Moab: Ground Zero, Grand Plans… by Doug Tree



The numbers are in. Moab is growing. Judging by the sound of circular saws and hammers echoing around town these days commercial and residential construction projects valued at over $19 million are underway. Moab will add 300 hotel rooms over the next two years, yet another condo complex, road widening and parking improvements throughout Arches and a bicycle trail along the river. Remember these headlines from last year? Coming soon; a dinosaur theme park, a sports complex and a new USU campus. And let’s not forget the thousands of acres of your public lands the BLM is leasing off to energy companies as fast as contracts can be drawn up and signed. Proposals are being passed through a rubber stamp approval process for expanded uranium and potash mining, oil wells, natural gas fracking operations, pipelines, tar sands mining, helium extraction and everyone’s favorite – the Green River nuke plant.

City officials trumpet new jobs (most pay $8-$9 dollars an hour as seasonal work, with no benefits) and increased tax revenue. But all of these current and future plans however well intentioned, beneficial and profitable are haunted by the specters of natural resources that are taxed to their limit and aging infrastructure that can barely support the needs of our current permanent population. In February, less than a month before all this “good” news of new growth, the papers were running stories documenting Moab’s failing water distribution system.

The first lesson anyone who resides in a desert environment learns is just how essential water is to daily existence. From May until October a bottle of water is my constant companion. Just how much water does Moab consume? Residents (roughly 5,100 of us) use 32 million gallons per year, commercial operations suck up 55 million gallons and Moab hotels claim 9 million. That’s just shy of 100 million gallons every year that must be pumped, distributed and for the most part processed through the sewage treatment plant. Agricultural water utilized by local farming operations consistently drain Ken’s Lake of nearly all of its 63,000 acre foot capacity every year.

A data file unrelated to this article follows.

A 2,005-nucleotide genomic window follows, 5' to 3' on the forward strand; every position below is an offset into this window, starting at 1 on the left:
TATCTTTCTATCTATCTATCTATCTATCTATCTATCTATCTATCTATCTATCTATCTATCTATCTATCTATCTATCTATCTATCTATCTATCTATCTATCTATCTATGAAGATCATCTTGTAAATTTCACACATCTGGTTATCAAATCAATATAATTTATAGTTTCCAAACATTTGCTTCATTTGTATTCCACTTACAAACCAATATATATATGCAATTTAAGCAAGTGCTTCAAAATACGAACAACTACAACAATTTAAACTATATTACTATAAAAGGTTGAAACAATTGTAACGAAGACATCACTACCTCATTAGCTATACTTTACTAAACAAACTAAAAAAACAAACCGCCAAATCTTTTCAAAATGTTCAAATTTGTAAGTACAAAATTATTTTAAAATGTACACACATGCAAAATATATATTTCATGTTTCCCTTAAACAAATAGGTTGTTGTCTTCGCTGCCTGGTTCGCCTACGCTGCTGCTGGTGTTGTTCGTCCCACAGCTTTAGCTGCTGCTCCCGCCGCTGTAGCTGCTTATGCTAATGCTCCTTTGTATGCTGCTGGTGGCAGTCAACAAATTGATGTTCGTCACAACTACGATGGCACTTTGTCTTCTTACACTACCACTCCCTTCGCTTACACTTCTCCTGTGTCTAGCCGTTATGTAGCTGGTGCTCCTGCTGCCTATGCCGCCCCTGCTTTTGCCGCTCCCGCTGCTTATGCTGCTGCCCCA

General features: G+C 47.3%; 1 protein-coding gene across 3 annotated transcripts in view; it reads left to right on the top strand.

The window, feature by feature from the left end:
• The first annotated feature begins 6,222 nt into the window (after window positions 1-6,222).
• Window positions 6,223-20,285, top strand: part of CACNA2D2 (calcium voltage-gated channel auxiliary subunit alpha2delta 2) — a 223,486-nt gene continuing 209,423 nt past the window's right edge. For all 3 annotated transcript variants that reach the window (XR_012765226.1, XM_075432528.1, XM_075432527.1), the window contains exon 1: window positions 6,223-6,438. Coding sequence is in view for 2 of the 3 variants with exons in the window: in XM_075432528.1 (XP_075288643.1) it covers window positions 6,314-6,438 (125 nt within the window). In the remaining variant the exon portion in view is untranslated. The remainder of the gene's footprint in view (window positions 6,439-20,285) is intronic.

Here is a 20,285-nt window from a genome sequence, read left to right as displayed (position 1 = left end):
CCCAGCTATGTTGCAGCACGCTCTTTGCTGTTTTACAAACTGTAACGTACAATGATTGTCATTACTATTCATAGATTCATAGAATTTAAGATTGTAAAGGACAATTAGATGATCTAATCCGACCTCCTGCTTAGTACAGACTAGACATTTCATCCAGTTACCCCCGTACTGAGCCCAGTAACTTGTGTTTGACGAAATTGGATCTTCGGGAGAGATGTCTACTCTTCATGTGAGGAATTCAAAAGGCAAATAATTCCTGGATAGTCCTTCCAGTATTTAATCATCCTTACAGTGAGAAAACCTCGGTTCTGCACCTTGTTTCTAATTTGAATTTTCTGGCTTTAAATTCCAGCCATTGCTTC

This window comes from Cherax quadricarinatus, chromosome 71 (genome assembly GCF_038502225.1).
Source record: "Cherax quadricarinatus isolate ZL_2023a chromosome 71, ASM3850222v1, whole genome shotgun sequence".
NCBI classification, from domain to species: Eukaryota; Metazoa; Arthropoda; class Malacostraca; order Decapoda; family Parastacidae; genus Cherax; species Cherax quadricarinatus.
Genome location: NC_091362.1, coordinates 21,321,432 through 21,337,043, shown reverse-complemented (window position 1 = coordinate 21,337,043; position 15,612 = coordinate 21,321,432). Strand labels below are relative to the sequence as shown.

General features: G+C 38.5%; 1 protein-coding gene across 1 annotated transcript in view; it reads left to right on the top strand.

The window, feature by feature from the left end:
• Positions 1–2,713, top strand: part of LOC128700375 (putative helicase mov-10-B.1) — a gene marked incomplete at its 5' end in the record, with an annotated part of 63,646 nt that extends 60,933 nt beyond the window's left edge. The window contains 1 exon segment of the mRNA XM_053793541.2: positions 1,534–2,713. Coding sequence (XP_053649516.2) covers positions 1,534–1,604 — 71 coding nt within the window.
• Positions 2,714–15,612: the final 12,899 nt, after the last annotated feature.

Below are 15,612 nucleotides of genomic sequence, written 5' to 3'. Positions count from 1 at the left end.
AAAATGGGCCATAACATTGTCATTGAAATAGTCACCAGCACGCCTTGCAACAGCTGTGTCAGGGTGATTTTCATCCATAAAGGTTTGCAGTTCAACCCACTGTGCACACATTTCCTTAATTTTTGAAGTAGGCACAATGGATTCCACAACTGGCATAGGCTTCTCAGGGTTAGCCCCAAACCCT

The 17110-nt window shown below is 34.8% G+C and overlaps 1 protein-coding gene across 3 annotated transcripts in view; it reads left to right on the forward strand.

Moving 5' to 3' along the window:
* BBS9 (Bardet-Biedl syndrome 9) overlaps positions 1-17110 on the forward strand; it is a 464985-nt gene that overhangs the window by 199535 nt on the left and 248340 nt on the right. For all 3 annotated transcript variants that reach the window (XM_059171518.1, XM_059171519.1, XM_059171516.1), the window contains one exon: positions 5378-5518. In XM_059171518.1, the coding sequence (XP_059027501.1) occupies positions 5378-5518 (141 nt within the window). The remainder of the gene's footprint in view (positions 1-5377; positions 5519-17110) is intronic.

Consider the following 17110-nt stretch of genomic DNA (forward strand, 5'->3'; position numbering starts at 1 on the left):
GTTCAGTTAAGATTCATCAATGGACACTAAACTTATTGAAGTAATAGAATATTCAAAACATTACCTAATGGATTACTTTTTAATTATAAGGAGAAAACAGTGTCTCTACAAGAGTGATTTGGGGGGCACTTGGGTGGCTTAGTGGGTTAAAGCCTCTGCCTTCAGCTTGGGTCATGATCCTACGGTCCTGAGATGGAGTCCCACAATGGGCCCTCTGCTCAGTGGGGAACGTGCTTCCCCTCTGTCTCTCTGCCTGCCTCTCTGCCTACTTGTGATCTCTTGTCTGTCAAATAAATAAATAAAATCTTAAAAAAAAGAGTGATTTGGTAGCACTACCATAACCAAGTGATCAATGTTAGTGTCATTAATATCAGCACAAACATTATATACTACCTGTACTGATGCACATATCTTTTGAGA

The proposed Utah State University campus will cover 40 acres of land and when completed will provide housing and services for 3000 students. Add faculty and support staff and this project alone will nearly double Moab’s population over a projected build-out of 15 years and require another 32 million gallons annually. The dinosaur park will consume 20,000 gallons every three days drawn from underground storage tanks that will be resupplied by truck from town – adding up to another 2 million gallons. The sports complex will be built adjacent to the Spanish Trail Arena and feature two baseball and two soccer fields. That means lots of water to keep the grass nice and green in the baking summer sun.


Moab residents have, unfortunately, a track record of apathy in regard to taking action and voicing their opinion on critical issues. As a society we are, for the most part, too busy working two jobs in an attempt to scrape together enough money to make ends meet and sock away enough to survive the long winter off-season. We don’t seem to notice, to care about what is happening around us.


Moab’s infrastructure was constructed 50 to 60 years ago when the city’s population doubled during the uranium boom and consists of 43 miles of water lines, 33 miles of sewer lines, a sewage treatment plant and a network roads, storm drains, cable TV and phone lines These systems have a life expectancy of about 40 years.

With infrastructure being pushed beyond its design capabilities, our elected officials are gambling (praying?) that there will be no catastrophic failures. Yet unsustainable growth for the sake of growth and projected future revenue continues without consideration of the consequences expansion can drag along with it.